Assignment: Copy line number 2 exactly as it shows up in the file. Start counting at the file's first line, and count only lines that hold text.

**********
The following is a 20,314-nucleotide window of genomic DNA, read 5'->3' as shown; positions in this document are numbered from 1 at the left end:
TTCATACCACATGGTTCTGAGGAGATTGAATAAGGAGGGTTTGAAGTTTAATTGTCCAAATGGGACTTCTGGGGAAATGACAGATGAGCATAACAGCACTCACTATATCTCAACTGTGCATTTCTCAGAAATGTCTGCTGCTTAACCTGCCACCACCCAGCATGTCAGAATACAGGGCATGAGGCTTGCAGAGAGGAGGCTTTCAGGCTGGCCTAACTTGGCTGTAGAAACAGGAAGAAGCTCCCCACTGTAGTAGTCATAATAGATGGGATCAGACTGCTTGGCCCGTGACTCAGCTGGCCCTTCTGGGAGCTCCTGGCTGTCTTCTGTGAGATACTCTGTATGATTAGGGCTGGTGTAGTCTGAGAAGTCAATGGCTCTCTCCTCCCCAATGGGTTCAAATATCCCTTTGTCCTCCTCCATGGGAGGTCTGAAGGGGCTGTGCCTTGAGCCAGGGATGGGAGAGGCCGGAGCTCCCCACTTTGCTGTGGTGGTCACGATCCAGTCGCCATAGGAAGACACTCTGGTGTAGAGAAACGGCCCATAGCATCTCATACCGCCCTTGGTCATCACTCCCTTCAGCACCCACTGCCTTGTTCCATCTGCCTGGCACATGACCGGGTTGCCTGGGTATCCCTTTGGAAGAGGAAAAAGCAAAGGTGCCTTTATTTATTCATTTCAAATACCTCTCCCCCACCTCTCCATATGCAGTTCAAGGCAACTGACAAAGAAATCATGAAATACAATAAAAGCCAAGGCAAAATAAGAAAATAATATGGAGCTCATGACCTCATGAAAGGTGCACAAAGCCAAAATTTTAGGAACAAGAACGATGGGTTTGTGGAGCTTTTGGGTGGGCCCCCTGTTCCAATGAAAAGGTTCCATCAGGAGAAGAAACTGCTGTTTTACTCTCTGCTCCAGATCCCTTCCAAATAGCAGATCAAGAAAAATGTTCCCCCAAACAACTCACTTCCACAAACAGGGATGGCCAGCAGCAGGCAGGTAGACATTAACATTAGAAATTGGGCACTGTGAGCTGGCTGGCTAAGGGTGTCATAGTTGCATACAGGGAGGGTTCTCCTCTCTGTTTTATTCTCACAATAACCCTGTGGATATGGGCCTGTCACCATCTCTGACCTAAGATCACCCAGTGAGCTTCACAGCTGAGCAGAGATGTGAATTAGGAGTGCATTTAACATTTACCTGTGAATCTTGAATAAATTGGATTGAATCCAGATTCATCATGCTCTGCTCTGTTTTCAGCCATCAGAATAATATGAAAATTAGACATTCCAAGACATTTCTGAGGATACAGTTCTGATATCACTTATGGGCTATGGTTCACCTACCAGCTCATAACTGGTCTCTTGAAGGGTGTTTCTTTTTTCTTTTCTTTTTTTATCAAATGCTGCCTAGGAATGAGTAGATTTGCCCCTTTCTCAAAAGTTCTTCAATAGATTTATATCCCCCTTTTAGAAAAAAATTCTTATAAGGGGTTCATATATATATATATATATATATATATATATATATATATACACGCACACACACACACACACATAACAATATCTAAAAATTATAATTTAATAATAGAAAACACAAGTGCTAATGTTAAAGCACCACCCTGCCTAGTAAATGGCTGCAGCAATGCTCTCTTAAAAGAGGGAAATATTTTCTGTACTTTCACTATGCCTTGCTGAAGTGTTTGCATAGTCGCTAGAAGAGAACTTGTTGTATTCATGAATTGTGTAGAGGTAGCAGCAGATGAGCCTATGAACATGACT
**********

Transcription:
TTCATACCACATGGTTCTGAGGAGATTGAATAAGGAGGGTTTGAAGTTTAATTGTCCAAATGGGACTTCTGGGGAAATGACAGATGAGCATAACAGCACTCACTATATCTCAACTGTGCATTTCTCAGAAATGTCTGCTGCTTAACCTGCCACCACCCAGCATGTCAGAATACAGGGCATGAGGCTTGCAGAGAGGAGGCTTTCAGGCTGGCCTAACTTGGCTGTAGAAACAGGAAGAAGCTCCCCACTGTAGTAGTCATAATAGATGGGATCAGACTGCTTGGCCCGTGACTCAGCTGGCCCTTCTGGGAGCTCCTGGCTGTCTTCTGTGAGATACTCTGTATGATTAGGGCTGGTGTAGTCTGAGAAGTCAATGGCTCTCTCCTCCCCAATGGGTTCAAATATCCCTTTGTCCTCCTCCATGGGAGGTCTGAAGGGGCTGTGCCTTGAGCCAGGGATGGGAGAGGCCGGAGCTCCCCACTTTGCTGTGGTGGTCACGATCCAGTCGCCATAGGAAGACACTCTGGTGTAGAGAAACGGCCCATAGCATCTCATACCGCCCTTGGTCATCACTCCCTTCAGCACCCACTGCCTTGTTCCATCTGCCTGGCACATGACCGGGTTGCCTGGGTATCCCTTTGGAAGAGGAAAAAGCAAAGGTGCCTTTATTTATTCATTTCAAATACCTCTCCCCCACCTCTCCATATGCAGTTCAAGGCAACTGACAAAGAAATCATGAAATACAATAAAAGCCAAGGCAAAATAAGAAAATAATATGGAGCTCATGACCTCATGAAAGGTGCACAAAGCCAAAATTTTAGGAACAAGAACGATGGGTTTGTGGAGCTTTTGGGTGGGCCCCCTGTTCCAATGAAAAGGTTCCATCAGGAGAAGAAACTGCTGTTTTACTCTCTGCTCCAGATCCCTTCCAAATAGCAGATCAAGAAAAATGTTCCCCCAAACAACTCACTTCCACAAACAGGGATGGCCAGCAGCAGGCAGGTAGACATTAACATTAGAAATTGGGCACTGTGAGCTGGCTGGCTAAGGGTGTCATAGTTGCATACAGGGAGGGTTCTCCTCTCTGTTTTATTCTCACAATAACCCTGTGGATATGGGCCTGTCACCATCTCTGACCTAAGATCACCCAGTGAGCTTCACAGCTGAGCAGAGATGTGAATTAGGAGTGCATTTAACATTTACCTGTGAATCTTGAATAAATTGGATTGAATCCAGATTCATCATGCTCTGCTCTGTTTTCAGCCATCAGAATAATATGAAAATTAGACATTCCAAGACATTTCTGAGGATACAGTTCTGATATCACTTATGGGCTATGGTTCACCTACCAGCTCATAACTGGTCTCTTGAAGGGTGTTTCTTTTTTCTTTTCTTTTTTTATCAAATGCTGCCTAGGAATGAGTAGATTTGCCCCTTTCTCAAAAGTTCTTCAATAGATTTATATCCCCCTTTTAGAAAAAAATTCTTATAAGGGGTTCATATATATATATATATATATATATATATATATATATATACACGCACACACACACACACACATAACAATATCTAAAAATTATAATTTAATAATAGAAAACACAAGTGCTAATGTTAAAGCACCACCCTGCCTAGTAAATGGCTGCAGCAATGCTCTCTTAAAAGAGGGAAATATTTTCTGTACTTTCACTATGCCTTGCTGAAGTGTTTGCATAGTCGCTAGAAGAGAACTTGTTGTATTCATGAATTGTGTAGAGGTAGCAGCAGATGAGCCTATGAACATGACT